Exactly How Many Americans Are Dependent on the Government?

Fact-checking Mitt Romney’s 47 percent claim.

Mitt Romney speaks to the press in Costa Mesa, California, on Monday.

Is Mitt Romney right about his “47 percent” claim?

Photo by Nicholas Kamm/AFP/Getty Images.

Mitt Romney told a group of campaign contributors in May that 47 percent of Americans pay no income taxes and “believe that they are entitled to health care, to food, to housing, to you-name-it” from the government. Romney is basically correct on the tax claim. But what about his government-assistance estimate: Do 47 percent of Americans really receive direct government aid?

Sort of, but they’re probably not the people he had in mind. About 49 percent of Americans live in households that receive some form of government benefits, according to the libertarian Mercatus Center at George Mason University, based on data from 2010.* Not all of those people, however, are dependent on those benefits, as Romney implied. A significant proportion of government assistance comes in the form of Social Security and Medicare, for which eligibility is based on age rather than need. Considering only “means-tested” programs, such as food stamps, Medicaid, and housing assistance, around 35 percent of Americans live in households that benefit from government assistance.

Romney complained about health care, food aid, and housing assistance, in that order—and that’s precisely how the programs line up in terms of total beneficiaries. If you receive only one form of means-tested government assistance, it’s probably Medicaid. In 2010, 26 percent of Americans lived in households that received heath care benefits through the program. The 2010 Affordable Care Act sought to increase that number significantly, planning to add 16 million people to the Medicaid rolls by 2019. The new law would have pushed the percentage of U.S. households receiving means-tested government assistance toward 40 percent. The Supreme Court, however, struck down that portion of the law, making it voluntary, and states are now deciding whether to participate.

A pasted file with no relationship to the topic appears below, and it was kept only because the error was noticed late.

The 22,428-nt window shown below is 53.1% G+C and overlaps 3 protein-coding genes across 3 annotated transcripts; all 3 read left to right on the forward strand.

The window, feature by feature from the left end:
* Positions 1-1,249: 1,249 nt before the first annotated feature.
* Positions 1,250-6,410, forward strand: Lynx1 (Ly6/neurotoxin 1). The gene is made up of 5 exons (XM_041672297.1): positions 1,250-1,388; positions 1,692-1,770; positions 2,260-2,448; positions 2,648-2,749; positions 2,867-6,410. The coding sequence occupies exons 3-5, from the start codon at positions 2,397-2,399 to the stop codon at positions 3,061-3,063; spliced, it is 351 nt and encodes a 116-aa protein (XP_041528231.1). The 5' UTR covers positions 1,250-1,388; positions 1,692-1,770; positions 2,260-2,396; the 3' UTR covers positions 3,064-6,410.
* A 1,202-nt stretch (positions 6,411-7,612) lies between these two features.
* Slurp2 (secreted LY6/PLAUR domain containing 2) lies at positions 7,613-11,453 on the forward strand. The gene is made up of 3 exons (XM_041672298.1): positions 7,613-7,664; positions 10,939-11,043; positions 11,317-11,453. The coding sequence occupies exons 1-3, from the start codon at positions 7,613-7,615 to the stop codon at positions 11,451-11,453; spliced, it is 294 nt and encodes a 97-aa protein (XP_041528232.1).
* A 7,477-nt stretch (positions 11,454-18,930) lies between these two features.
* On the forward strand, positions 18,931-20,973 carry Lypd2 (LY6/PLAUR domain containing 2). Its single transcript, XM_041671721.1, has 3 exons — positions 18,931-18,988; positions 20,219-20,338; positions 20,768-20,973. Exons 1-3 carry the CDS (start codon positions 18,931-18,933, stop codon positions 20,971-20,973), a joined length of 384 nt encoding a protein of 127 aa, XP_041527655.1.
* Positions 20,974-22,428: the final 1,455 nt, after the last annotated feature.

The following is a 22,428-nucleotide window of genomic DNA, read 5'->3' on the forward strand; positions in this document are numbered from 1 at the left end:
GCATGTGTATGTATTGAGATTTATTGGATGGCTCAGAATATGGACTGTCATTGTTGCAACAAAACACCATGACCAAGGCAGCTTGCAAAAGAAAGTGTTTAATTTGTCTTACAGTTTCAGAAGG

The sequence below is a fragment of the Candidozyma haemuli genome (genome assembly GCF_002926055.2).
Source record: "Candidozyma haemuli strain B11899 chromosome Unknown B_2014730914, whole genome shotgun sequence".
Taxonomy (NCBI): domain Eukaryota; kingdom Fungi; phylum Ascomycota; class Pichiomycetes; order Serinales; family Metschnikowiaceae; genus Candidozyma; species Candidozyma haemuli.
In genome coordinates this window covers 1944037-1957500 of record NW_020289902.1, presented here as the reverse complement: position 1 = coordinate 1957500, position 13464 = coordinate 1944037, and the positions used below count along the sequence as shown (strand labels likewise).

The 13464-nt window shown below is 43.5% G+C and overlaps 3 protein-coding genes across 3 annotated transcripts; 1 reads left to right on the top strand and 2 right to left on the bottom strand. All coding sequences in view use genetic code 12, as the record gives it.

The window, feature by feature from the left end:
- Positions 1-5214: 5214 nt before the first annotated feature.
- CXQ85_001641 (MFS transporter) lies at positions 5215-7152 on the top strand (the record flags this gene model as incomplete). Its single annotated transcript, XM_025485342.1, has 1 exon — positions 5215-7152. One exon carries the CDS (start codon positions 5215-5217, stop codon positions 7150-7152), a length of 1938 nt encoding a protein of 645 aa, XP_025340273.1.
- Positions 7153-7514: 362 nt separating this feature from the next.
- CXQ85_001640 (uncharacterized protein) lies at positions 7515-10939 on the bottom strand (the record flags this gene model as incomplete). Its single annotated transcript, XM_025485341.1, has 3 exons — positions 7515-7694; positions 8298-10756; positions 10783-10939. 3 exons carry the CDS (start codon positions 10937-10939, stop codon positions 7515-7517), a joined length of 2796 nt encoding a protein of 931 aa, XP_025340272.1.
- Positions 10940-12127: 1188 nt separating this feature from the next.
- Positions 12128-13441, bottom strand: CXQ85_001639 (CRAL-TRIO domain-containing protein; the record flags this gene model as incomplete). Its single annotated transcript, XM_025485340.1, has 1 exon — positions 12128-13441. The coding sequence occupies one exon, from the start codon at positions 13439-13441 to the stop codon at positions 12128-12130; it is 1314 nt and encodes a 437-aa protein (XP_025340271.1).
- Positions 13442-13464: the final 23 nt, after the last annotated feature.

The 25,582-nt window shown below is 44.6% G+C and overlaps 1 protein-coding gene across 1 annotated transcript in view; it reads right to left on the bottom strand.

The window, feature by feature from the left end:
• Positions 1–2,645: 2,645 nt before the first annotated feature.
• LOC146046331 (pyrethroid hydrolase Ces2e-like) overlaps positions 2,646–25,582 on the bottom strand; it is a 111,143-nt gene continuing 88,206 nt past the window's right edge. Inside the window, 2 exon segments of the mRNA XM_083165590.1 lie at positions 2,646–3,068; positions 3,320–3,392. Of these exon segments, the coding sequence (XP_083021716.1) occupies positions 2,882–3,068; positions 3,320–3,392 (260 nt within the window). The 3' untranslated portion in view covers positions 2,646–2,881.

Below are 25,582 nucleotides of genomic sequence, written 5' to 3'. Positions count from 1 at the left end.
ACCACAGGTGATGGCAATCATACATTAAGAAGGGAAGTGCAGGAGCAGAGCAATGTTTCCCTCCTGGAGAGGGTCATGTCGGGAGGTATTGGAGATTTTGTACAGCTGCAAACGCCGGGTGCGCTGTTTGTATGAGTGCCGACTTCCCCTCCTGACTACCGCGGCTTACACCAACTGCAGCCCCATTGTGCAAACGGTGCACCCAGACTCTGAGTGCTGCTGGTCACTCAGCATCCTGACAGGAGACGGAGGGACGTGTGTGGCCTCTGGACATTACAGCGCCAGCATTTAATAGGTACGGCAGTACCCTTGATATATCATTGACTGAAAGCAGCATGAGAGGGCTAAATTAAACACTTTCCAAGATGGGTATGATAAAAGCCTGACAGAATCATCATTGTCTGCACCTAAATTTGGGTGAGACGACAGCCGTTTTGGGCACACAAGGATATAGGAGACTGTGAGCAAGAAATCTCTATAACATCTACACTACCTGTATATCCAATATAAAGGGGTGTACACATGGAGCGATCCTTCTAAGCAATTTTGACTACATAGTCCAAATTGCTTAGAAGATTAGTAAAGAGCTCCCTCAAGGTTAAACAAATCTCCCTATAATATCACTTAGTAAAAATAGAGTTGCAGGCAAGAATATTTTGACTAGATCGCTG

The next largest means-tested government aid program is food stamps. Fifteen percent of the U.S. population, or more than 46 million, receive help through the Supplemental Nutrition Assistance Program. Around half that number participate in the Women, Infants, and Children program, which also provides food aid. (Some households receive assistance from both programs.)

Compared with Medicaid and food stamps, housing assistance is pretty rare. As of 2010, just 4 percent of Americans received rental assistance or lived in government-subsidized housing.

Health care assistance is far more common than food or housing aid because Medicaid isn’t really a poverty-relief program. A child in New York state, for example, may be eligible for government-funded health care if his family’s household income is less than four times the federal poverty level, or $92,200 for a family of four. Many other states offer Medicaid to adults and children at double or triple the poverty level. In North Dakota, the most restrictive Medicaid state, the income limit for child health insurance is 1.6 times the federal poverty level. By contrast, you can’t receive food stamps if your net income exceeds the federal poverty level. As for housing, New York, one of the more generous states, limits its Section 8 housing aid to families of four earning less than $38,400, less than half the maximum income for the state’s children’s health insurance.

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Correction, Sept. 18, 2012: This article originally stated that the Mercatus Center is at George Washington University. (Return to the corrected sentence.)